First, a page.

Roxie Rivera got involved with writing erotica for the traditional world right out of college. She did realatively well doing this, but the money was never there, and she found her earnings capped out at about $16k and that wasn’t enough. She moved to self publishing and writing romantic suspense, which has a larger audience than erotica. Since last year she has seen a huge amount of success, this episode looks at her journey.
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Traditional Publishing to Indie Publishing
Roxie started off in the traditional world (“stumbled into it”) and was doing okay in that area, but really wanted to step things up and start making much better money, and she realized that the way to do this was the indie route. She was writing erotica and moved through several publishers and imprints.
Even when she was writing for the traditional world the romance authors were voracious, and she was writing a lot even then. When she moved to indie publishing, she was already well practiced and putting out books regularly. Amazon treats her well as she puts out books every four to six weeks.
She moved when she realized that her income was pretty much capped at $16k a year, and if she wanted to make more than that she had to go elsewhere. Roxie said that “people will think this is uncommon, but it’s not … it’s shocking.” This isn’t the story of someone who wasn’t successful, Roxie was writing full time for traditionally presses!
When Roxie first started self-publishing, she did so with some of her previous books where the rights had reverted to her. Some of these books did very well, but because she priced them at 99cents, they weren’t making a huge amount of money. However, today, these books still make her thousands of dollars a year, and she does nothing to promote them. They just sit there earning passive income, enjoying the “long tail.”
Personal life took over for a while and Roxie started a family. Some personal troubles made her realize that if she wanted to self-publish, she had to think about it as a real business. She drew up some financial projections – what she needed to sell in order to get by. As well as conservative numbers, she drew up her wildest dream figures. The numbers made it seemed rather possible. That evening she started writing the Her Russian Protector series.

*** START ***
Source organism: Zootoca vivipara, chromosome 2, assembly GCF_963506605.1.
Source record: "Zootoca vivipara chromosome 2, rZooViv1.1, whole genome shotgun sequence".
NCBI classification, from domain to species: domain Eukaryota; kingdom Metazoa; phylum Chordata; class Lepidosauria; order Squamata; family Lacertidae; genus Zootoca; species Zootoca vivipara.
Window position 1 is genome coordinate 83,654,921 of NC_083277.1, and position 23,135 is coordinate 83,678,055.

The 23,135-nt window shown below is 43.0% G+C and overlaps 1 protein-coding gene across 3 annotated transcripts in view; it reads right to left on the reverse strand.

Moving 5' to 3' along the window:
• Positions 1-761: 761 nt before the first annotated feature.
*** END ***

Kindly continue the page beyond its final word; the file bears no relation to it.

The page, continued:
All of the books in the Her Russian Protector stand alone, each following the story of a different couple. The first book did reasonably well, especially after it was picked up by a Goodreads reader with a good following. Roxie is not active on Goodreads, but she understood how keywords on Amazon work, and that lead to her getting picked up by that Goodreads reader (she thinks!).
However, it wasn’t until several months later when she did a Bookbub ad with a box set, that really caused her sales to explode. The box set included three books that was normally at $7.99, which she discounted to 99cents. At the back of the box set where a bunch of thinks to her full priced work. This led to an explosion in sales for her new book as the box set had done so much to build her readership.
After the box set it took a couple of months for people to reach the back matter and get to the full priced stuff. She went from selling hundreds of books to tens of thousands of books in 2013. Since late last year she hasn’t drop below selling 5 figures of books a year.
Roxie writes a lot, putting out books as often as she can. Spin-offs, specials, sequals, all make it onto her production calendar, just to get out as much as possible. Roxie has also been doing this more lately because she has noticed the “30 day cliff” has become a lot more serious, it used to be a gentle glide out of the view of Amazon, but now it’s a real jump off visibility.
In order to get this done Roxie writes every day, between 5 and 8 thousand words, when she is drafting. On other days when she has to do other work for the business side of things she writes about 3 thousand. The 2k to 10k book was vital in helping her learn how to write more. Roxie keeps to one project at a time because she works to tight deadlines.
Roxie has a copy editor and a proof reader. She reads through the book between the copy edit and proof stage, and once again before it publishes. She also has an assistant who she recently hired to help out as the amount of work she had to be doing finally got to be too great (admin and project based stuff Roxie didn’t need to do herself.) Her husband also helps out with other tasks, such as mailing out t-shirts and other swag to her readers.
In terms of hours worked, at the start Roxie was putting 80 hours a week. This happened until early 2014 when she cut the time down because it was too much to maintain long term. Roxie got “really used to not sleeping … I don’t recommend that.”
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